Wednesday, February 27, 2013

In which I geek out about trams

If any single object could be a symbol of Lisbon, it would be one of their yellow trams.


I love trains and trams in all their forms, and the Lisbon trams are especially wonderful.  They come in two varieties:  the regular trams and the "elevadores," which are funiculars and take passengers up three of the steepest hills.  One morning, Ian and I went out and rode them all, starting with the Elevadore da Bica, which was at the end of our street.

Approaching the Elevadore da Bica's housing.


In the station

Behind the controls



They're balanced by counterweights, so one is always descending while its counterpart ascends and they pass each other midway up the hill. To be a funicula operator must be a pretty sweet gig.  You drive the car to the top (or bottom) of the hill, then shoo everybody out, sit down with your novel or crossword puzzle for fifteen minutes, repeat.  And they get a very smart blue wool overcoat.

Besides the Elevadore da Bica, there are the Elevadore do Lavra--the oldest and steepest of the three, and the Elevadore da Gloria--the most popular. All were within walking distance of our apartment.  And while we're on the subject of elevadores, I should mention the Elevadore de Santa Juste, which tends to be classified with the funniculars, only it's an actual elevator, designed by an apprentice of Gustave Eiffel and is considered a form of public transportation, which tells you something about the topography of Lisbon, that they need a 148 ft elevator to get from one block to the next.

Elevadore do Lavra approaches


Elevadore da Gloria


Elevadore de Santa Juste






Tram 28 and tram 12 are the ones that attract the most attention, as they're the traditional ones that you see in all the pictures, and their routes run through picturesque areas of Lisbon.  Tram 28 passes through our neighborhood, and one afternoon, I went out alone and walked along the 28's tracks until their end in Estrela--a hilly, beautiful walk.  Then I caught the tram back home.





It was rush hour and these trams are small.  I got a seat, but soon there was standing room only.  I realized that the savvy people stand in the back near the exit.  I also noticed that the door didn't seem to open automatically and I couldn't figure out how the passengers signaled to the driver that they wanted to get off.  I was helplessly squeezed into my seat as we traveled up hill and down--the brakes grind in a thrilling manner when stopping on downward slopes.  When we did get to my neighborhood, the tram stopped and I managed to worm my way to the exit.

Another day, I followed the tram 28 tracks in the opposite direction to the Alfama.  A vaguely official looking woman got on.  She had a clip board and an ID badge and she approached each Portuguese passenger and asked a series of earnest questions.  She didn't talk to me and I wondered how she knew, without faltering, who was local and who wasn't.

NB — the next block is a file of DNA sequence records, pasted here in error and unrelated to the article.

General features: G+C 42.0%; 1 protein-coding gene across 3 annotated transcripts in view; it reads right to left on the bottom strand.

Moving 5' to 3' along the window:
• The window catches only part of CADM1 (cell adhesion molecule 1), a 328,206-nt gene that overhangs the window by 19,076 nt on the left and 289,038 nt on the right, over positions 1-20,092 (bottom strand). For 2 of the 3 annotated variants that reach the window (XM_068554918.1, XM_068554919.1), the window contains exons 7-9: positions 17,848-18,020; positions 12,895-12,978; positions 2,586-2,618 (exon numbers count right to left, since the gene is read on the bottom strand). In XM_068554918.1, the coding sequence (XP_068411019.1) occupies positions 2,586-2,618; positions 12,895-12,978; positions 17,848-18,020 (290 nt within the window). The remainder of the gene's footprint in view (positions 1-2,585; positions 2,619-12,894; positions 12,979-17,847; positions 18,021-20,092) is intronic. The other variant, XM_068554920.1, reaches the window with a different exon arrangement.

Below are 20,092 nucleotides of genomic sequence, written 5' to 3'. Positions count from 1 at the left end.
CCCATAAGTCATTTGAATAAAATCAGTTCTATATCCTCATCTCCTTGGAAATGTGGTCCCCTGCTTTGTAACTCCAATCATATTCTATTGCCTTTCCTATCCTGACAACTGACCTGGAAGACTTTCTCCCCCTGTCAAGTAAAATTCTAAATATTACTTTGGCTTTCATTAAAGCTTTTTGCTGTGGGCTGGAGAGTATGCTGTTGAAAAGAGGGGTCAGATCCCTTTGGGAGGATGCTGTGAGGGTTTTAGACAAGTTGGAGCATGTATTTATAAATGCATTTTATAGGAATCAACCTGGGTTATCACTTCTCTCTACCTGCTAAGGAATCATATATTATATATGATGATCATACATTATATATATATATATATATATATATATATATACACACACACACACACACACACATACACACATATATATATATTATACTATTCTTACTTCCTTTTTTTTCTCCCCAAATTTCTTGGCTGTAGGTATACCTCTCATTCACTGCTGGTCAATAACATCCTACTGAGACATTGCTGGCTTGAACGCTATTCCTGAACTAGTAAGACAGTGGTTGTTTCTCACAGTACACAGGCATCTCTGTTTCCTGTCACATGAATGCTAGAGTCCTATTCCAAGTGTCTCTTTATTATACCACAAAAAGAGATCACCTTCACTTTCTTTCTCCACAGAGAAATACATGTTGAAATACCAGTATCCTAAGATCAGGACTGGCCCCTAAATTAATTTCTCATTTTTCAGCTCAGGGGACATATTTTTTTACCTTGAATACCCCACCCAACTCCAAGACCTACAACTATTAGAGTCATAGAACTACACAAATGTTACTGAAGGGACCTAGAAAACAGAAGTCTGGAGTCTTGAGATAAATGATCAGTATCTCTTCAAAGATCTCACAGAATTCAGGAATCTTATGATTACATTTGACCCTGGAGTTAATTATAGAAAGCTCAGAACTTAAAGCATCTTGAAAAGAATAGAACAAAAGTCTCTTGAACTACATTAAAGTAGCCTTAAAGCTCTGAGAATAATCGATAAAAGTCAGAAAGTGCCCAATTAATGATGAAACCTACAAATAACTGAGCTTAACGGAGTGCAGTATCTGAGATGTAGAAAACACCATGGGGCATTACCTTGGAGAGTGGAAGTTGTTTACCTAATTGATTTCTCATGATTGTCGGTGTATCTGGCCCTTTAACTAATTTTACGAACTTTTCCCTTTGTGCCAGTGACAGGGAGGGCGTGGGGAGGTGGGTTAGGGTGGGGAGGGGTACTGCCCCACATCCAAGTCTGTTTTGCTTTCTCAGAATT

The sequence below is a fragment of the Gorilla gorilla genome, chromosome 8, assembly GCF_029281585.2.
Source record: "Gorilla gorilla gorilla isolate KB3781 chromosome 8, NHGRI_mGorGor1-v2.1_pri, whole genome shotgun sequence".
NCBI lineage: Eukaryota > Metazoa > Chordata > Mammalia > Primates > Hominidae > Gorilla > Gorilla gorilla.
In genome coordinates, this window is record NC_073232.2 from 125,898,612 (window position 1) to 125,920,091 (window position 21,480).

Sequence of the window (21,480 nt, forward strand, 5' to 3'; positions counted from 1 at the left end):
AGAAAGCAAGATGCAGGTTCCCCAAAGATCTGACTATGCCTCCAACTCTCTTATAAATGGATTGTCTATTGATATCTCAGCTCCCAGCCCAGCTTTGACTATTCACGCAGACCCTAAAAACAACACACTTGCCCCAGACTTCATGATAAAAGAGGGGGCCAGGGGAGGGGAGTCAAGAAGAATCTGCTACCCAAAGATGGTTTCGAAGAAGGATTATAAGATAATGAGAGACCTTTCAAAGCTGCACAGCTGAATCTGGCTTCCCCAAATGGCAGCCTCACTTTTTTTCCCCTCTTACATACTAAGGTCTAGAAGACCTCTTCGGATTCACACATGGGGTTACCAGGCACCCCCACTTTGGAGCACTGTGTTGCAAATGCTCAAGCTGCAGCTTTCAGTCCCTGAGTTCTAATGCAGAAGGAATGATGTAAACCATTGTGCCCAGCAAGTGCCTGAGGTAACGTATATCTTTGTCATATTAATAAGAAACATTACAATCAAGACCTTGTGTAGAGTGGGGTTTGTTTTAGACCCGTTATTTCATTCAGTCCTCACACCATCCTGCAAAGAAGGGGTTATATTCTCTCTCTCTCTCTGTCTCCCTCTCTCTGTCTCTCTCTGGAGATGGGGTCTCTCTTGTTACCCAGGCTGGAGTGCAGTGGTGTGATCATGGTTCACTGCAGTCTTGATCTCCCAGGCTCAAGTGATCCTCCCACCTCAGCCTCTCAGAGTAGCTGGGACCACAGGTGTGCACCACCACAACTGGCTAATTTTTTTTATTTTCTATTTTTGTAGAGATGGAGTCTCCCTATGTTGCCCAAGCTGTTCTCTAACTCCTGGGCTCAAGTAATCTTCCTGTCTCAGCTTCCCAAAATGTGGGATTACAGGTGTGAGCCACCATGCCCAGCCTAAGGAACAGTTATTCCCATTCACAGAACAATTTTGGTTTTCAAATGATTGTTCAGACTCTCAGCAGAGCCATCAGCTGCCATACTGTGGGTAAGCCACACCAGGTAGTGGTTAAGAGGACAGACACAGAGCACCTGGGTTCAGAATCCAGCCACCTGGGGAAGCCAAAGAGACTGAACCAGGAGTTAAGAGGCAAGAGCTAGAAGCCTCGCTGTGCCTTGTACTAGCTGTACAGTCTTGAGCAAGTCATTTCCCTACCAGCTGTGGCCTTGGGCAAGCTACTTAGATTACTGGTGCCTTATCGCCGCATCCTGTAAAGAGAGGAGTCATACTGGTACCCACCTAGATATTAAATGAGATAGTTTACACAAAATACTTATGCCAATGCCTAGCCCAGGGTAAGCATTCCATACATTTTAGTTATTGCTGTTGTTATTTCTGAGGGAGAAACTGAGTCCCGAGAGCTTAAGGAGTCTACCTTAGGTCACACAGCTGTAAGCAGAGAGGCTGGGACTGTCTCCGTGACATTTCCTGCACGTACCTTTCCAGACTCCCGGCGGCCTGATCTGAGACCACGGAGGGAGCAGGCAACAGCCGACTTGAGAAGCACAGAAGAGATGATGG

I was intensely curious about what this woman was saying to everybody:  "The brakes on this tram have been deemed unsafe and you must all exit immediately."  "There's an escaped murderer in the vicinity. Have you seen him?"  Alas, my curiosity remains unsatisfied and the woman got off the tram with one of the passengers, talking and gesturing into the distance.

I didn't get any good tram pictures.  My camera is pretty crappy, they're a moving target, and it's awkward to stop on the sidewalk and take a picture when there are always people walking behind you. Here's a picture from pinterest where you can see how narrow the streets are on the tram routes.  This is at the Estrela end, headed toward the Alfama.  (That's the basilica in the background.)  The streets are even more narrow in the Alfama.  I swear the trams must brush against the laundry that's always hanging in the streets.


Tram 12 is another good line to ride for the scenery, although it overlaps some of the 28's route.  Whatever you do, don't book tickets on the red sightseeing trams.  They follow the same route as the 28, only I saw a sign advertising a ticket for eighteen euros!  It costs 1.50 euros to ride the regular trams if you have a viva viagem card.  It's 3.60 euros if you buy an individual ticket.

The day that we went to Belem (on tram 15) we passed a tram museum that was not mentioned in any of my guidebooks.  I knew nobody else in my family would be interested in a tram museum, but Jon gallantly accompanied me the next morning.  It was a Monday and the only other visitors were a school field trip of six year olds.  They were getting a very wordy guided tour, while Jon and I wandered freely through the first part of the museum, which contains myriad tram artifacts and extensive information about the history of public transportation in Lisbon.

Here is a statue of a tram operator.  I have no idea what is happening with the nude woman behind him. Operating a tram is sexy!  They do get nice overcoats, after all.

Once you're finished with the first part, you wait by a locked door, and eventually you are conducted to the second part of the museum in an antique tram.




The second part of the museum is a shed full of examples of Lisbon's early buses and trams.

Double decker buses



An early horse-drawn tram

Carris is the name of the public transportation company. I like their logo.